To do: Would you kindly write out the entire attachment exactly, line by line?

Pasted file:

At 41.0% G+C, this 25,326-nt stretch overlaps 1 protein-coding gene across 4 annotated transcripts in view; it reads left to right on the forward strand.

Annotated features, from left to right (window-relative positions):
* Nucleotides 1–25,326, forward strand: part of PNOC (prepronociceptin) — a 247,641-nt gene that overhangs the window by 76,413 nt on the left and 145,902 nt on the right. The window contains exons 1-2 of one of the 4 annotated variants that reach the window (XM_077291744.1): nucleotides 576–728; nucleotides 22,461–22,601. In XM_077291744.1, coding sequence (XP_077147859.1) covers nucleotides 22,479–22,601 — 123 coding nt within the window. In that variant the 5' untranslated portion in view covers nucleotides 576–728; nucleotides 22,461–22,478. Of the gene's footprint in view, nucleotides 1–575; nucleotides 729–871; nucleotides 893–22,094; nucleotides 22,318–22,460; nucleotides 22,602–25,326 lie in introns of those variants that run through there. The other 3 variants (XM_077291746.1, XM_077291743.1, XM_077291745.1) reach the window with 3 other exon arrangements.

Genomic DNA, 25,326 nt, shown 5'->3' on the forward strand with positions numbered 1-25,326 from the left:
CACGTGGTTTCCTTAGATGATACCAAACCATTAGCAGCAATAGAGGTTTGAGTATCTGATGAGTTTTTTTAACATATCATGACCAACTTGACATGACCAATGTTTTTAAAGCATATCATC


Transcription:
At 41.0% G+C, this 25,326-nt stretch overlaps 1 protein-coding gene across 4 annotated transcripts in view; it reads left to right on the forward strand.

Annotated features, from left to right (window-relative positions):
* Nucleotides 1–25,326, forward strand: part of PNOC (prepronociceptin) — a 247,641-nt gene that overhangs the window by 76,413 nt on the left and 145,902 nt on the right. The window contains exons 1-2 of one of the 4 annotated variants that reach the window (XM_077291744.1): nucleotides 576–728; nucleotides 22,461–22,601. In XM_077291744.1, coding sequence (XP_077147859.1) covers nucleotides 22,479–22,601 — 123 coding nt within the window. In that variant the 5' untranslated portion in view covers nucleotides 576–728; nucleotides 22,461–22,478. Of the gene's footprint in view, nucleotides 1–575; nucleotides 729–871; nucleotides 893–22,094; nucleotides 22,318–22,460; nucleotides 22,602–25,326 lie in introns of those variants that run through there. The other 3 variants (XM_077291746.1, XM_077291743.1, XM_077291745.1) reach the window with 3 other exon arrangements.

Genomic DNA, 25,326 nt, shown 5'->3' on the forward strand with positions numbered 1-25,326 from the left:
CACGTGGTTTCCTTAGATGATACCAAACCATTAGCAGCAATAGAGGTTTGAGTATCTGATGAGTTTTTTTAACATATCATGACCAACTTGACATGACCAATGTTTTTAAAGCATATCATC